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Book Review   |    
Jeffrey Stovall
Psychiatric Services 2007; doi:
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by Steven M. Silverstein, William D. Spaulding, and Anthony A. Menditto; Cambridge, Massachusetts, Hogrefe and Huber Publishers, 2006, 84 pages, $24.95 softcover

Dr. Stovall is associate professor of psychiatry and family medicine and community health at the University of Massachusetts Medical School, Worcester.

I began to read this book with modest expectations. I anticipated another text that fragmented the discussion of the treatment of schizophrenia into different camps and philosophies that grow out of competing understandings of the etiology of the disorder. Schizophrenia, written by Drs. Silverstein, Spaulding, and Menditto, accomplishes much more than that.

The volume is part of a series in evidence-based practices in psychotherapy and is succinctly written to provide a workable treatment framework for practitioners. It will provide psychiatry residents and medical students with a clear introduction to psychosocial treatments of schizophrenia. The authors begin with the argument that schizophrenia develops with a combination of biological and environmental factors that interact to alter brain development. They review the role of antipsychotic medications in the management of symptoms of schizophrenia, and then they focus on the psychosocial and rehabilitation treatments that can alter the individual's long-term functioning and the course of the disorder.

Beginning with an introduction and summary of studies about the epidemiology and development of schizophrenia, the authors base their arguments of the concept of rehabilitation outlined by the supportiveness of the individual's environment, the individual's strengths and characteristics, and the community's requirements for adequate functioning. They propose psychosocial treatments that focus on the individual's degree of social disability; unique skills, strengths, and deficits; reactivity to environmental stress; and presence of abnormal cognitions. Using this foundation the authors provide a thorough and clearly written 26-page review of psychosocial treatments for schizophrenia.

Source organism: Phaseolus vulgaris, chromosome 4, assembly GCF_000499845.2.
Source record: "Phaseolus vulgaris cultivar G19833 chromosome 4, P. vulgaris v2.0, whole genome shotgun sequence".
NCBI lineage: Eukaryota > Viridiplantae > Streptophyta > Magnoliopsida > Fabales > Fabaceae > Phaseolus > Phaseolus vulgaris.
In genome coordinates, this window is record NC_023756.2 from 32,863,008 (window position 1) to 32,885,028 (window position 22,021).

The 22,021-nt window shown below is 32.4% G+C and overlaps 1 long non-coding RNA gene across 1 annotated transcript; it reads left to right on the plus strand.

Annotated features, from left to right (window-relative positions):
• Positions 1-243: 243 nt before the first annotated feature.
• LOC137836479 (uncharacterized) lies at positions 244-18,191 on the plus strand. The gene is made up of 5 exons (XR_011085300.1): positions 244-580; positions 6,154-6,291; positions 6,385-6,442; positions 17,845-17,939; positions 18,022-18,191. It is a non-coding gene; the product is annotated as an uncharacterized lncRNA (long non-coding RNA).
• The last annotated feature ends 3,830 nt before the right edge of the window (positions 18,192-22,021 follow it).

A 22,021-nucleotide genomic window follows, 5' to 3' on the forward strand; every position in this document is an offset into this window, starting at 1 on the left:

Improvements in the text would have been possible. One case example is provided, but additional case studies might have allowed the reader to more clearly understand the areas of assessment and treatment planning. The authors provide only a brief discussion of the role of addiction in schizophrenia. Given the evidence-based models of treatment for patients with dual diagnoses, a broader discussion of this topic was warranted. The book also suffers from an overreliance on references and studies that are up to ten years old. More recent studies with similar findings on the impact of psychosocial treatments would have strengthened the book and helped convince more skeptical readers.

Finally, the discussion of well-defined models of service delivery, such as assertive case management, clubhouses, and supported housing, would have benefited from expansion and would have been consistent with the authors' overall discussion.

Overall, Schizophrenia strongly serves the purpose of broadening our understanding of effective treatment for schizophrenia and could easily serve as introductory reading in many training programs. The authors' argument that the most effective treatment is an integrated one that combines symptom-focused treatments with strength- and vulnerability-based rehabilitation efforts is a timely reminder to all of us involved in treating individuals with schizophrenia.

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